Not much else is happening in these woods either. A few plants  have fruits ripening–bottle-brush grass and dolls eyes, for example. and there are a few fresh fungi such as large white puff balls and coral fungi; however, most of the prime mushrooms appear in spring, early summer, or a bit later in the fall.

So rare though it may be, three birds is also easily missed.

Here’s a little more information about the species reprinted from my earlier post:

Three birds is a short plant, 6 inches or thereabouts. There is much yet to learn about its habitat and life history.  Within its mesophytic forest home, it’s said to favor sites where there’s a build-up of leaf litter and humus.  Probably this means small depressions.  Leaves accumulate other places, such as between two large fallen trunks, but I’m not sure if that microhabitat would be long-lived enough to allow time for the orchid to invade.  But maybe it would. From observations of the Michigan botanist Fred Case in his Orchids of the Western Great Lakes Region (Cranbrook Institute of Science, 1987), I suspect that most dispersal is through underground tuberoids that are dug up, carried off, and stored in the duff and litter by red squirrels, or perhaps chipmunks.

Late in the summer, fleshy stems sprout rapidly from the underground tuberoids.  Each plant bears only a few leaves which are oval, alternate, and clasp the stem.  Usually there will be a few stems in a clump. Not long after the plants appear, one or occasionally more of the buds open.  Flowering is possibly triggered by a couple of chilly nights in a row.  It is reported that most of the plants in a given area produce their first blooms at the same time.  After a day or so, the first set of blossoms shrivel, and in a few days, a second round of flowering may occur, and perhaps a third.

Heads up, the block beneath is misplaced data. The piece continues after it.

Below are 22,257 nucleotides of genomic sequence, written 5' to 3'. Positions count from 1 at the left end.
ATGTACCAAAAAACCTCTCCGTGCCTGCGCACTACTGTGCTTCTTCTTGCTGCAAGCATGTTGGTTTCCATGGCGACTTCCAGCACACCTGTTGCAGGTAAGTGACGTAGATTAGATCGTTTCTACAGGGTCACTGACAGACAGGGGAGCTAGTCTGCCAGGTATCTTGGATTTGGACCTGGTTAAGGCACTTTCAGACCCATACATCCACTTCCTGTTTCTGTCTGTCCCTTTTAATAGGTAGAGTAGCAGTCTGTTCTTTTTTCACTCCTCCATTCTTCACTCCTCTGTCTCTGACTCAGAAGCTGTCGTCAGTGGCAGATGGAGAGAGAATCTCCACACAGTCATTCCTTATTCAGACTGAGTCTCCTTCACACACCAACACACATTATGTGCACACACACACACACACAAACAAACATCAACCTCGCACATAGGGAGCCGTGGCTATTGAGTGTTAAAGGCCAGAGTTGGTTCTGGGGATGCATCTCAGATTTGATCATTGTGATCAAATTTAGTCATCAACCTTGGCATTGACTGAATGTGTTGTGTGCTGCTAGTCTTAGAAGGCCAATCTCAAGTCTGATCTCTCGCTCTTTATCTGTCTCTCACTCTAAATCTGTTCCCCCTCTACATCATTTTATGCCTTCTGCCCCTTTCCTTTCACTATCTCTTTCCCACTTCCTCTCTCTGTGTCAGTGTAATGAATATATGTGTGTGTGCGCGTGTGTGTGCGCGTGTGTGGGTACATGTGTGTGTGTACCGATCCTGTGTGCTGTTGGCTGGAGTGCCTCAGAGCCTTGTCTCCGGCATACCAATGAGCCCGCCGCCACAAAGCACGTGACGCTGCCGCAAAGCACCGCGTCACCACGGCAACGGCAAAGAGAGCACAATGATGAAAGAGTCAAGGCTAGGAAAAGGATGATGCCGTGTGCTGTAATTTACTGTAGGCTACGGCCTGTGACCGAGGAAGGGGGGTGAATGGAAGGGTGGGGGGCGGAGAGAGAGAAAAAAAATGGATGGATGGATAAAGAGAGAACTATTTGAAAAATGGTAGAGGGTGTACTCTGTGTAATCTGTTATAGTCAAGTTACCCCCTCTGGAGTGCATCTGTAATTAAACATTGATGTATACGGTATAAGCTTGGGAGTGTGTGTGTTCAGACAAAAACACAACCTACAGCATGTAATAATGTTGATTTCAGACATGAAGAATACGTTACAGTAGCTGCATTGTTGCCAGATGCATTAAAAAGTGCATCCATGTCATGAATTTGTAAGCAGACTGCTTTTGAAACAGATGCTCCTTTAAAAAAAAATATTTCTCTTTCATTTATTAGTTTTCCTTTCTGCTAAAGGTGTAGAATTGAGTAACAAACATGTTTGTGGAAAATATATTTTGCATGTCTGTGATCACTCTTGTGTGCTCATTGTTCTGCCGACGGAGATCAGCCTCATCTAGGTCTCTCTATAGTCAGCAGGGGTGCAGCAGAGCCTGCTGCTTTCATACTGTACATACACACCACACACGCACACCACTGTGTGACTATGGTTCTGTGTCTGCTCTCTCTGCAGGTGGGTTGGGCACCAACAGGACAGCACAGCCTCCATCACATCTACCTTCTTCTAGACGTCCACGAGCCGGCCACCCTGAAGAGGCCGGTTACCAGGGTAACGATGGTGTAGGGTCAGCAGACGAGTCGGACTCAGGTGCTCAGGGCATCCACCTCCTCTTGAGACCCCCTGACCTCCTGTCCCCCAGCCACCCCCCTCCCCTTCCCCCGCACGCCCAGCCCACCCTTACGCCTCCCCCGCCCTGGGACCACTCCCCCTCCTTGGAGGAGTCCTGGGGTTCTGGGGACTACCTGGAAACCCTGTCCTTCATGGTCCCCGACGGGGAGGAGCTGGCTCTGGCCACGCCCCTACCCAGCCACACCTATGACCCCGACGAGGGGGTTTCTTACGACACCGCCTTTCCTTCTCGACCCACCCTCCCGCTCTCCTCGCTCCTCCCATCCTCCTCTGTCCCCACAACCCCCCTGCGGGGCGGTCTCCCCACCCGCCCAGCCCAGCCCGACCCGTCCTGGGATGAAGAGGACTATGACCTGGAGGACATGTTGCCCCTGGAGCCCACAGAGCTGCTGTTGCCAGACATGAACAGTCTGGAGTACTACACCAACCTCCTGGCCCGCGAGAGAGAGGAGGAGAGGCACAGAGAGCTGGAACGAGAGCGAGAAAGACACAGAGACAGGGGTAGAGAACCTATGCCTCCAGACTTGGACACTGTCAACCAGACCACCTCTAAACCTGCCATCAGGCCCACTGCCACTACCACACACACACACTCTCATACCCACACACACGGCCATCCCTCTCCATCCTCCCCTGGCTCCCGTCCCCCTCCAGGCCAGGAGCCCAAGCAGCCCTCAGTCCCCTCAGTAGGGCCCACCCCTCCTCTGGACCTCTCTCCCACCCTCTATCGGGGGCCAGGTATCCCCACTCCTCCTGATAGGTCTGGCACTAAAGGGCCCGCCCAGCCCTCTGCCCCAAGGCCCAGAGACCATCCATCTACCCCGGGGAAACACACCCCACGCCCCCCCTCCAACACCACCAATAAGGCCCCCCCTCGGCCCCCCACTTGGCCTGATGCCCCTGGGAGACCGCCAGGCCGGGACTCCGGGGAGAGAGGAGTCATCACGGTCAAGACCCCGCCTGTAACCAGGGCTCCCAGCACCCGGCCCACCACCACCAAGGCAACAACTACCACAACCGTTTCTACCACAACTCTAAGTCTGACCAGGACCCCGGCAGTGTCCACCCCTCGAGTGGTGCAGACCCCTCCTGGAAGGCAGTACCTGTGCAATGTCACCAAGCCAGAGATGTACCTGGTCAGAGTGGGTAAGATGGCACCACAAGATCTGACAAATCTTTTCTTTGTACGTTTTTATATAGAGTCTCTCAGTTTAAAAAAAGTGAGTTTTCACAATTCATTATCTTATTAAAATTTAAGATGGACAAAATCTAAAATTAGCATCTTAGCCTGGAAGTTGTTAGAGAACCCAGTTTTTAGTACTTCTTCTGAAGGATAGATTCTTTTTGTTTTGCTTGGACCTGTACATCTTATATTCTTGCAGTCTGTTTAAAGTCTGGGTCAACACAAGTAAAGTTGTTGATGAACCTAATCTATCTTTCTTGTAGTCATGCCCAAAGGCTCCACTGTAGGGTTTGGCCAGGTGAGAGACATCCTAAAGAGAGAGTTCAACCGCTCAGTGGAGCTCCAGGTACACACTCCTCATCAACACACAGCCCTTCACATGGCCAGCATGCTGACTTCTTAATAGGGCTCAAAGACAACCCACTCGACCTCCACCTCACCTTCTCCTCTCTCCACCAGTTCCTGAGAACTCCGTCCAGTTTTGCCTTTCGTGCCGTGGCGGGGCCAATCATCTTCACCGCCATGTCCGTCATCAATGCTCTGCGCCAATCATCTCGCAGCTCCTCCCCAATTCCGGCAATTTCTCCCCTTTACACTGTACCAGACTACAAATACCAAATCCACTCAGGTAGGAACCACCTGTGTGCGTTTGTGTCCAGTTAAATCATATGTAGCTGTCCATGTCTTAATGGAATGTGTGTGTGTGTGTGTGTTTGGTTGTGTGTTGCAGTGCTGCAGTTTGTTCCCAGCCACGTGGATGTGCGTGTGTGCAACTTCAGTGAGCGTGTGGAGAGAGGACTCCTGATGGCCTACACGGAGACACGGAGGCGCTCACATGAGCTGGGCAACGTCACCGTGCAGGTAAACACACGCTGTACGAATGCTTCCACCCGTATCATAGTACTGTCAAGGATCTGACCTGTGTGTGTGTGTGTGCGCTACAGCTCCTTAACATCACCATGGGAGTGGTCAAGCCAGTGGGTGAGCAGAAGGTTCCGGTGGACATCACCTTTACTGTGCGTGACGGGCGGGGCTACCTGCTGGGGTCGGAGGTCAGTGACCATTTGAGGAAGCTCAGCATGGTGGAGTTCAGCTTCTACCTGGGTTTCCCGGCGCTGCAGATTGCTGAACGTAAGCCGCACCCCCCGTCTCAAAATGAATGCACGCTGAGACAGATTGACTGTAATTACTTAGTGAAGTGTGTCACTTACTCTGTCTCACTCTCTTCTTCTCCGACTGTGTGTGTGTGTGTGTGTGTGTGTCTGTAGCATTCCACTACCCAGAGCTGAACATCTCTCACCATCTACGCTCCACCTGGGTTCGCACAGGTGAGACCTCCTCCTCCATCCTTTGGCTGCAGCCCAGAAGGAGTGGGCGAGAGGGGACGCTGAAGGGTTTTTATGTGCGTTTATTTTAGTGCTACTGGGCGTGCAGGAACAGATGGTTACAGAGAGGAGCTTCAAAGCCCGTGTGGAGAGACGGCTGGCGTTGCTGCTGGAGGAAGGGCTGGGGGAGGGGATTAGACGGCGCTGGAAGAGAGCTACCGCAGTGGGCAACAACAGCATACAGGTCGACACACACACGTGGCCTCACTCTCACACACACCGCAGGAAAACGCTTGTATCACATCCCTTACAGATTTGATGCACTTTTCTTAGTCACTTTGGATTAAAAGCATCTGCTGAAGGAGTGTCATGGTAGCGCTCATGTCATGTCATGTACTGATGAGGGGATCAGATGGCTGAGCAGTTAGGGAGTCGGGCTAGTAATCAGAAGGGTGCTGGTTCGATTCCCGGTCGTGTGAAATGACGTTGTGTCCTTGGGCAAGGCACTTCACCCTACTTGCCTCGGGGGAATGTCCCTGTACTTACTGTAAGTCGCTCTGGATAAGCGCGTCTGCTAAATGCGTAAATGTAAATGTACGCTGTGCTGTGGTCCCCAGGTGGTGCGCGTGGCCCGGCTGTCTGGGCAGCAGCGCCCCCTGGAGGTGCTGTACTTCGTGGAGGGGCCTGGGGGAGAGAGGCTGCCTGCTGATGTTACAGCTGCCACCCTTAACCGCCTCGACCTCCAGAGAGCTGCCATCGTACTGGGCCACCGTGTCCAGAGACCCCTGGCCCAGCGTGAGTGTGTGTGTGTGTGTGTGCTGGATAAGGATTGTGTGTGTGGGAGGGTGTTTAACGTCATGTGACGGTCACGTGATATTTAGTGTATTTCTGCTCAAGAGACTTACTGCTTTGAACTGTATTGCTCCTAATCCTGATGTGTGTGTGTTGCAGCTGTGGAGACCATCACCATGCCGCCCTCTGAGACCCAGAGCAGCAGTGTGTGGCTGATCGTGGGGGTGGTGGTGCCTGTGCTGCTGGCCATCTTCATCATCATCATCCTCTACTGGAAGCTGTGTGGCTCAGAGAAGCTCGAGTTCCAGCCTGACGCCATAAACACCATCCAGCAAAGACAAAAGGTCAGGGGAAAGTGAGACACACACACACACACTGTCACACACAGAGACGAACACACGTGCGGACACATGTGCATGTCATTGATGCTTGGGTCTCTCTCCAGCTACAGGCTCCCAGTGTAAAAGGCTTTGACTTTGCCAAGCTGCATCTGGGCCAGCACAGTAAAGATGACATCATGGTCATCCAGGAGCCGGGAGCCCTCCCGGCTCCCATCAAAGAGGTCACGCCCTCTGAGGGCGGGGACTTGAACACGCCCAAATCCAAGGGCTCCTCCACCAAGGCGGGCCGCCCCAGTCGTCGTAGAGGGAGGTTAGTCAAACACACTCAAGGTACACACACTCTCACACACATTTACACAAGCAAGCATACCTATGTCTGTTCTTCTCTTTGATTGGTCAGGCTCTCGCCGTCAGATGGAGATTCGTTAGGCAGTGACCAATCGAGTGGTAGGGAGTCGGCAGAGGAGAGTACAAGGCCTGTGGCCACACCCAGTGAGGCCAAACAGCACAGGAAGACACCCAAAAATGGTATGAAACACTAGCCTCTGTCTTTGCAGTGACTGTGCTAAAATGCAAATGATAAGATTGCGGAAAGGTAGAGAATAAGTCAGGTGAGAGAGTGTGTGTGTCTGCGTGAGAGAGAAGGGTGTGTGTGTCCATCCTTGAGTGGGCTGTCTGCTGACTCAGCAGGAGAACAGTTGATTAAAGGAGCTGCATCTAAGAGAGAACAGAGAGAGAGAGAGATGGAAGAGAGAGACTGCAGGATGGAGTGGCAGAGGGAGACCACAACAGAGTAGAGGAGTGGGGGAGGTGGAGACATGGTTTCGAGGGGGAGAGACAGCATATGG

The flowers (often three per plant) are recognizably orchids but small, perhaps about an inch wide and an inch tall and are mostly whitish or pinkish with a greenish bearded stripe on the lip.  The fruits last for a couple of weeks before slits develop that allow the release of the spore-like seeds in the following days.  Although the plants are not at their showiest when they’re in fruit, this is probably the longest period of their above-ground life.

If three birds is still in Berrien County and Leelanau , why shouldn’t it be in suitable habitat in the dozen or so counties in between?  Now may be the prime time to look.

Good hunting!

 

Acknowledgments:  My thanks to Charles Peirce and Scott Namestnik.  Both have interesting blogs. Peirce’s Michigan Wildflowers, has photos of many of the vascular plants of Michigan, arranged alphabetically (separate indexes for common and scientific names),  The website  makes an excellent aid for identifying or verifying Michigan plants.  His photos of Triphora trianthophora are dated 2012, indicating that he has been fortunate enough to visit a Michigan site for the species recently.

One of Namestnik’s blogs, Through Handlens and Binoculars, is devoted to natural history observations by him and his wife, particularly in the highly ecotonal region where they live in the northwest corner of Indiana (lapping over into far southwest  Michigan.